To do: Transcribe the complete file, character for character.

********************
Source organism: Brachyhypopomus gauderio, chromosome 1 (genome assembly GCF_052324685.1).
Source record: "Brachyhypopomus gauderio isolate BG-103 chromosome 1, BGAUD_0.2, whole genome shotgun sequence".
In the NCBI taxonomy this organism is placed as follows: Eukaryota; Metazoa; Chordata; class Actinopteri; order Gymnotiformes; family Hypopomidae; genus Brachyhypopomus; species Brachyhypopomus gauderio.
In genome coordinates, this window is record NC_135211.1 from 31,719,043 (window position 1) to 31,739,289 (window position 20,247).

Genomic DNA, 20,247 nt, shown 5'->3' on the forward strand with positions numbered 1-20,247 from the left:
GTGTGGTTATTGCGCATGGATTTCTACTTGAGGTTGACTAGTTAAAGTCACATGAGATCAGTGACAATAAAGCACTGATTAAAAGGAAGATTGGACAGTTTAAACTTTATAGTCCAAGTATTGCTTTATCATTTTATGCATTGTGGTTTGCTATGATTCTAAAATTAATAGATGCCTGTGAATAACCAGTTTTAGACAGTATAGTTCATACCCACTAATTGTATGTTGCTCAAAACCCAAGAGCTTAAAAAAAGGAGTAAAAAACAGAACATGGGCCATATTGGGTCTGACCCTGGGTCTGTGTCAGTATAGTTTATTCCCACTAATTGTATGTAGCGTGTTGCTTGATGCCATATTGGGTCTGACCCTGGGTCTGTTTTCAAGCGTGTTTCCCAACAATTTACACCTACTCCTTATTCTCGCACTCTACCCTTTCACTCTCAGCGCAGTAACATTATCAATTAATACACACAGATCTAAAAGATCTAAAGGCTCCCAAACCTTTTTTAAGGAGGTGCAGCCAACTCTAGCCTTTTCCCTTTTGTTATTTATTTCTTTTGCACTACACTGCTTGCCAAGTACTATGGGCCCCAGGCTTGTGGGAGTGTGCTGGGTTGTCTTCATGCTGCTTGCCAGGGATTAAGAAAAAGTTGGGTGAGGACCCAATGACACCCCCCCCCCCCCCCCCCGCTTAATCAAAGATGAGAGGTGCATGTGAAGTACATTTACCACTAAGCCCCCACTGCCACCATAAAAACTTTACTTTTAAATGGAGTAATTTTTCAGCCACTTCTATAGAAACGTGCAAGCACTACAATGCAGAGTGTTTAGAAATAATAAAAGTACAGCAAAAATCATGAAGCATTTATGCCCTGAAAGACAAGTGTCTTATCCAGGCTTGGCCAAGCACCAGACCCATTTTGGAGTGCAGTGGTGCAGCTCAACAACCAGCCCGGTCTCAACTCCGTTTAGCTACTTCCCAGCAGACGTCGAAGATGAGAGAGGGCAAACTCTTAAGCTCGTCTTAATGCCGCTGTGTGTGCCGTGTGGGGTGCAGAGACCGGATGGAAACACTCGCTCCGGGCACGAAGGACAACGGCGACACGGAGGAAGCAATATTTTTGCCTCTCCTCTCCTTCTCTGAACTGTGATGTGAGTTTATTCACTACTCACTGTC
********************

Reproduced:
Source organism: Brachyhypopomus gauderio, chromosome 1 (genome assembly GCF_052324685.1).
Source record: "Brachyhypopomus gauderio isolate BG-103 chromosome 1, BGAUD_0.2, whole genome shotgun sequence".
In the NCBI taxonomy this organism is placed as follows: Eukaryota; Metazoa; Chordata; class Actinopteri; order Gymnotiformes; family Hypopomidae; genus Brachyhypopomus; species Brachyhypopomus gauderio.
In genome coordinates, this window is record NC_135211.1 from 31,719,043 (window position 1) to 31,739,289 (window position 20,247).

Genomic DNA, 20,247 nt, shown 5'->3' on the forward strand with positions numbered 1-20,247 from the left:
GTGTGGTTATTGCGCATGGATTTCTACTTGAGGTTGACTAGTTAAAGTCACATGAGATCAGTGACAATAAAGCACTGATTAAAAGGAAGATTGGACAGTTTAAACTTTATAGTCCAAGTATTGCTTTATCATTTTATGCATTGTGGTTTGCTATGATTCTAAAATTAATAGATGCCTGTGAATAACCAGTTTTAGACAGTATAGTTCATACCCACTAATTGTATGTTGCTCAAAACCCAAGAGCTTAAAAAAAGGAGTAAAAAACAGAACATGGGCCATATTGGGTCTGACCCTGGGTCTGTGTCAGTATAGTTTATTCCCACTAATTGTATGTAGCGTGTTGCTTGATGCCATATTGGGTCTGACCCTGGGTCTGTTTTCAAGCGTGTTTCCCAACAATTTACACCTACTCCTTATTCTCGCACTCTACCCTTTCACTCTCAGCGCAGTAACATTATCAATTAATACACACAGATCTAAAAGATCTAAAGGCTCCCAAACCTTTTTTAAGGAGGTGCAGCCAACTCTAGCCTTTTCCCTTTTGTTATTTATTTCTTTTGCACTACACTGCTTGCCAAGTACTATGGGCCCCAGGCTTGTGGGAGTGTGCTGGGTTGTCTTCATGCTGCTTGCCAGGGATTAAGAAAAAGTTGGGTGAGGACCCAATGACACCCCCCCCCCCCCCCCCCGCTTAATCAAAGATGAGAGGTGCATGTGAAGTACATTTACCACTAAGCCCCCACTGCCACCATAAAAACTTTACTTTTAAATGGAGTAATTTTTCAGCCACTTCTATAGAAACGTGCAAGCACTACAATGCAGAGTGTTTAGAAATAATAAAAGTACAGCAAAAATCATGAAGCATTTATGCCCTGAAAGACAAGTGTCTTATCCAGGCTTGGCCAAGCACCAGACCCATTTTGGAGTGCAGTGGTGCAGCTCAACAACCAGCCCGGTCTCAACTCCGTTTAGCTACTTCCCAGCAGACGTCGAAGATGAGAGAGGGCAAACTCTTAAGCTCGTCTTAATGCCGCTGTGTGTGCCGTGTGGGGTGCAGAGACCGGATGGAAACACTCGCTCCGGGCACGAAGGACAACGGCGACACGGAGGAAGCAATATTTTTGCCTCTCCTCTCCTTCTCTGAACTGTGATGTGAGTTTATTCACTACTCACTGTC